Scarlet fever is a disease caused by infection with the group A Streptococcus bacteria (the same bacteria that causes strep throat).
Scarlet fever was once a very serious childhood disease, but now is easily treatable. It is caused by the streptococcal bacteria, which produce a toxin that leads to the hallmark red rash of the illness.
The main risk factor is infection with the bacteria that causes strep throat. A history of strep throat or scarlet fever in the community, neighborhood, or school may increase the risk of infection.
The time between becoming infected and having symptoms is short, generally 1 - 2 days. The illness typically begins with a fever and sore throat.
The rash usually first appears on the neck and chest, then spreads over the body. It is described as "sandpapery" in feel. The texture of the rash is more important than the appearance in confirming the diagnosis. The rash can last for more than a week. As the rash fades, peeling (desquamation) may occur around the fingertips, toes, and groin area.
Other symptoms include:
- Bright red color in the creases of the underarm and groin (Pastia's lines)
- General discomfort (malaise)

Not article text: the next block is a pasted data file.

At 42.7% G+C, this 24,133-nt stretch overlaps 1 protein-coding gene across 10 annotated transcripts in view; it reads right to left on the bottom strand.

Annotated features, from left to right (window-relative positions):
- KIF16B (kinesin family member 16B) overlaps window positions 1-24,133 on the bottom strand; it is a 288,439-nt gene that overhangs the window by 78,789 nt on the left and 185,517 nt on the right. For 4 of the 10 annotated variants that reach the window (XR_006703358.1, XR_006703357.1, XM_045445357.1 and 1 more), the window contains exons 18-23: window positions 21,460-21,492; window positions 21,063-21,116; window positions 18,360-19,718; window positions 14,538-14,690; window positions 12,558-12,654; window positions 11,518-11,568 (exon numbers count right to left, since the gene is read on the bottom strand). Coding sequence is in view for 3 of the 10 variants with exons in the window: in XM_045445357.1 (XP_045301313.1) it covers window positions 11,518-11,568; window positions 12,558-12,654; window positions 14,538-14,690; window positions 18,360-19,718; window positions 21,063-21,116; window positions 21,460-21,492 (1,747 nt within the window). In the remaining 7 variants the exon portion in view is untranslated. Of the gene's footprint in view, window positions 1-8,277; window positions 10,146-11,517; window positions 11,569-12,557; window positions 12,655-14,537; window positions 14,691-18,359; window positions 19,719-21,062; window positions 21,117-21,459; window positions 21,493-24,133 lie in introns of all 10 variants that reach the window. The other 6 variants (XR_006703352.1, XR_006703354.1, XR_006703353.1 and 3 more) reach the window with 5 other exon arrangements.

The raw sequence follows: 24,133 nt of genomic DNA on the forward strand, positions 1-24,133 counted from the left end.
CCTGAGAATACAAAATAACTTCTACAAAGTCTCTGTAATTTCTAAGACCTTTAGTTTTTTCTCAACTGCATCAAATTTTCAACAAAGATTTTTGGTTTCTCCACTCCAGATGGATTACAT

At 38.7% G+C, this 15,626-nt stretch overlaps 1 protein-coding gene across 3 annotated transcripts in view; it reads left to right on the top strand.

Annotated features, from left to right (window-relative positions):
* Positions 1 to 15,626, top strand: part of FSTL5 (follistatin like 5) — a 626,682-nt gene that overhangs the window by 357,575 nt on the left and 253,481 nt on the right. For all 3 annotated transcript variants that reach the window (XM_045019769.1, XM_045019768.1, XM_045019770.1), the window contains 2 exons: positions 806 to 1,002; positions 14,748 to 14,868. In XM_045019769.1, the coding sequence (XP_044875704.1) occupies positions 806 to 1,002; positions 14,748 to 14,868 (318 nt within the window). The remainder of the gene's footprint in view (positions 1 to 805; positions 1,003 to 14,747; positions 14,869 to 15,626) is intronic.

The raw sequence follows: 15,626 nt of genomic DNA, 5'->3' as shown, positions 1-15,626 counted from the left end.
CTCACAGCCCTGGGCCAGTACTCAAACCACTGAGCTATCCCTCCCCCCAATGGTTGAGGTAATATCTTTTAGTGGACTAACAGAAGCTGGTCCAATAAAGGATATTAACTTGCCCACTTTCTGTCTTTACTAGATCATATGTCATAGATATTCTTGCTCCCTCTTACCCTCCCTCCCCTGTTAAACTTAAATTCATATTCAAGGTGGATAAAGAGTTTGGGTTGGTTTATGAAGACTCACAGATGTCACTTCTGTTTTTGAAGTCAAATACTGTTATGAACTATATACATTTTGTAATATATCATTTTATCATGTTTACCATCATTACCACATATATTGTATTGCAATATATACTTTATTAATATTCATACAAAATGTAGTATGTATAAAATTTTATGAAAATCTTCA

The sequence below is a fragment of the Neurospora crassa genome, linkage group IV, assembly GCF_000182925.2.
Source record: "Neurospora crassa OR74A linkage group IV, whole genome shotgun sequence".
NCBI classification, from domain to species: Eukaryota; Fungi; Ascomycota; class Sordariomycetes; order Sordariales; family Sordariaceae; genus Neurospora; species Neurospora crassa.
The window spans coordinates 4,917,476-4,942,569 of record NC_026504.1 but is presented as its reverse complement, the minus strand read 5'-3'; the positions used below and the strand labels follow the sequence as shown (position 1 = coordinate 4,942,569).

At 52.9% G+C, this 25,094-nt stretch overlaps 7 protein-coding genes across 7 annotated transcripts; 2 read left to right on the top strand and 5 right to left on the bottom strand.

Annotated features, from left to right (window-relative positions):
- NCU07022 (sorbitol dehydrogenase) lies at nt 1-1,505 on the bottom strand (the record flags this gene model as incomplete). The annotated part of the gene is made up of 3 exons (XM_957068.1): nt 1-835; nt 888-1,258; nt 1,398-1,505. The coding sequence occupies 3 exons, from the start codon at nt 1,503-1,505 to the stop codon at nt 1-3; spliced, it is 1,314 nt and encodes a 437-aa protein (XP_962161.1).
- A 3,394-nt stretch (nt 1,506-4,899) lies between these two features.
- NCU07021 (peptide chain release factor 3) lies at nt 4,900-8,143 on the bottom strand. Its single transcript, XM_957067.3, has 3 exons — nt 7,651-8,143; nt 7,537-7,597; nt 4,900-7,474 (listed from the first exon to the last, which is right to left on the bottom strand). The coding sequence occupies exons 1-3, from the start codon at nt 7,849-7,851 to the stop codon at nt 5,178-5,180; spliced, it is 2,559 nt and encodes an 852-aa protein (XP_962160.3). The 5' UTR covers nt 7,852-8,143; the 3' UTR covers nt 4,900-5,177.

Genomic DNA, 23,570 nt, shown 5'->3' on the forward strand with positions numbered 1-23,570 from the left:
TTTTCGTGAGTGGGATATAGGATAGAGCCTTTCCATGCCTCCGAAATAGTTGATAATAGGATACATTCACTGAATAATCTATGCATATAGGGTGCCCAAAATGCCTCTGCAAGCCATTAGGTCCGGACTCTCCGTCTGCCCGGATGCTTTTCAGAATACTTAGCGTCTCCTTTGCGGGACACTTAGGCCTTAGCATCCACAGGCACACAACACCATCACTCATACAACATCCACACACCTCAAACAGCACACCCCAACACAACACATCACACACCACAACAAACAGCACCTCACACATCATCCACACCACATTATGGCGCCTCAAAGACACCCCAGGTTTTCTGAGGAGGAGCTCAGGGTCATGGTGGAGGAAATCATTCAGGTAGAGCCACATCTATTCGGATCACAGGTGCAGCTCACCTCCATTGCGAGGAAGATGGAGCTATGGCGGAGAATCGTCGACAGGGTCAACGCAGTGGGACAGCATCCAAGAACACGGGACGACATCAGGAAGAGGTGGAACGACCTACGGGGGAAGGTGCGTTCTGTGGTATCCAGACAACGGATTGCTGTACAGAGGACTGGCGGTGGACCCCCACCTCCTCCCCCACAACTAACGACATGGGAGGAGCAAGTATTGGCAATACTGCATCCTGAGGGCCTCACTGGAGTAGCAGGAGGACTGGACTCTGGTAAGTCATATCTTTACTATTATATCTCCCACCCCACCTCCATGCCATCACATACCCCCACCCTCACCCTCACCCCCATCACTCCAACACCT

- Sore throat
- Swollen, red tongue (strawberry tongue)
- Physical examination
Throat culture positive for Group A Strep
- Rapid antigen detection (throat swab)
With proper antibiotic treatment, the symptoms of scarlet fever should get better quickly. However, the rash can last for up to 2 - 3 weeks before it fully goes away.
Call your health care provider if:
- You develop symptoms of scarlet fever
- Your symptoms do not go away 24 hours after beginning antibiotic treatment
- You develop new symptoms
Complications are rare with the right treatment, but can include:
Antibiotics are used to kill the bacteria that causes the throat infection. This is crucial to prevent rheumatic fever, a serious complication of strep throat and scarlet fever.
Bacteria are spread by direct contact with infected people, or by droplets exhaled by an infected person. Avoid contact with infected people.
Bisno AL, Stevens DL. Streptococcus Pyogenes. In: Mandell GL, Bennett JE, Dolin R, eds. Principles and Practice of Infectious Diseases. 7th ed. Philadelphia, Pa: Elsevier Churchill Livingstone; 2009:chap 198.
Review Date: 5/9/2010
Reviewed By: Linda Vorvick, MD, Seattle Site Coordinator, Lecturer, Pathophysiology, MEDEX Northwest Division of Physician Assistant Studies, University of Washington School of Medicine. Also reviewed by David Zieve, MD, MHA, Medical Director, A.D.A.M., Inc.
The information provided herein should not be used during any medical emergency or for the diagnosis or treatment of any medical condition. A licensed medical professional should be consulted for diagnosis and treatment of any and all medical conditions. Call 911 for all medical emergencies. Links to other sites are provided for information only -- they do not constitute endorsements of those other sites. © 1997- 2009 A.D.A.M., Inc. Any duplication or distribution of the information contained herein is strictly prohibited.